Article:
Obviously, the potential for animosity and discord is also rooted in our history and there are elements in both countries that have flourished by exploiting these sentiments. That this path has brought us to a dead end is manifest in the present situation, in the wake of the Mumbai tragedy. Hopefully, the realisation that the well-being and even the survival of the multitudes that populate our two nuclear-armed countries depend on peace and prosperity will again assert itself. One only wonders if the possible revival of hope will again be thwarted by dark forces that seem to be afflicted by some kind of a death wish.
We, in Pakistan, have a terrifying crisis on our hands. This crisis has been building up for some time. Bruce Riedel, a CIA veteran who is now an adviser to US president-elect Barack Obama, has reiterated that Pakistan is the most dangerous place in the world, in an interview published in German magazine Der Spiegel on Thursday. In Pakistan, he said, “international terrorism, nuclear proliferation, the threat of nuclear war, drugs, democracy deficit and Islam all come together in an extraordinarily combustible way”.
Hence, what do we need to do to avoid a conflagration, in the face of mounting pressures from different sources? The first thing, perhaps, is to coolly and judiciously review our position in the region and in the world. This should be possible, in spite of the heightened emotions and somewhat chaotic developments. My regret, though, is that our mass media has almost been taken over by right wing, conservative opinions and the liberal and enlightened points of view are pushed into the background.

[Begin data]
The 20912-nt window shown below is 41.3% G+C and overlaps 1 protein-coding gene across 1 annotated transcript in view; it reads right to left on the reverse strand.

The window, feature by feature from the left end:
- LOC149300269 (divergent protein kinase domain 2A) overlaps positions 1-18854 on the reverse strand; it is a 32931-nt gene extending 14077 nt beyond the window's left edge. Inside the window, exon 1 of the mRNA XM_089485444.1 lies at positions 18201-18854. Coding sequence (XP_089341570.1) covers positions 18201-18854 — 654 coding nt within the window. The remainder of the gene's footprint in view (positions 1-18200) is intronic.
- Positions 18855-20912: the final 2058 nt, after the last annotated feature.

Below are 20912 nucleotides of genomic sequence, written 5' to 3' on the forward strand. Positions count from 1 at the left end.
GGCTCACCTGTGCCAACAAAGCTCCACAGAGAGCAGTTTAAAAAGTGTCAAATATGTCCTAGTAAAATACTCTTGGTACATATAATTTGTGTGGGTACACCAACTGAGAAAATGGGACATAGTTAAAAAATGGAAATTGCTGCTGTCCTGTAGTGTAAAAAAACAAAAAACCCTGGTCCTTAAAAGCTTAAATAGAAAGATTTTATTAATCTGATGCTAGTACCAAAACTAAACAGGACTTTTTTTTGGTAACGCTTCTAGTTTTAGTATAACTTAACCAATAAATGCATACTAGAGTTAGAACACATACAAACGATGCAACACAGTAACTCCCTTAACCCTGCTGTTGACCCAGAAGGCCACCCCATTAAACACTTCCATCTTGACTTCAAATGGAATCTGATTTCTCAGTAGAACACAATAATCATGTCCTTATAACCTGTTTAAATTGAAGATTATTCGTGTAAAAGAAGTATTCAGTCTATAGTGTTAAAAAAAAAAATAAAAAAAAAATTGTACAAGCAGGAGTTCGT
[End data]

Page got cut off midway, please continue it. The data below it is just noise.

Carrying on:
Arnold Zietlin, a veteran US media professional who reported from Pakistan in early seventies and has numerous friends here, posed this question in an e-mail exchange of views that flowed from his Eid greetings to his friends: “Why has it always been so difficult for progressive thinkers in Pakistan and elsewhere in the Islamic world to make their influence for being part of the modern world felt?”.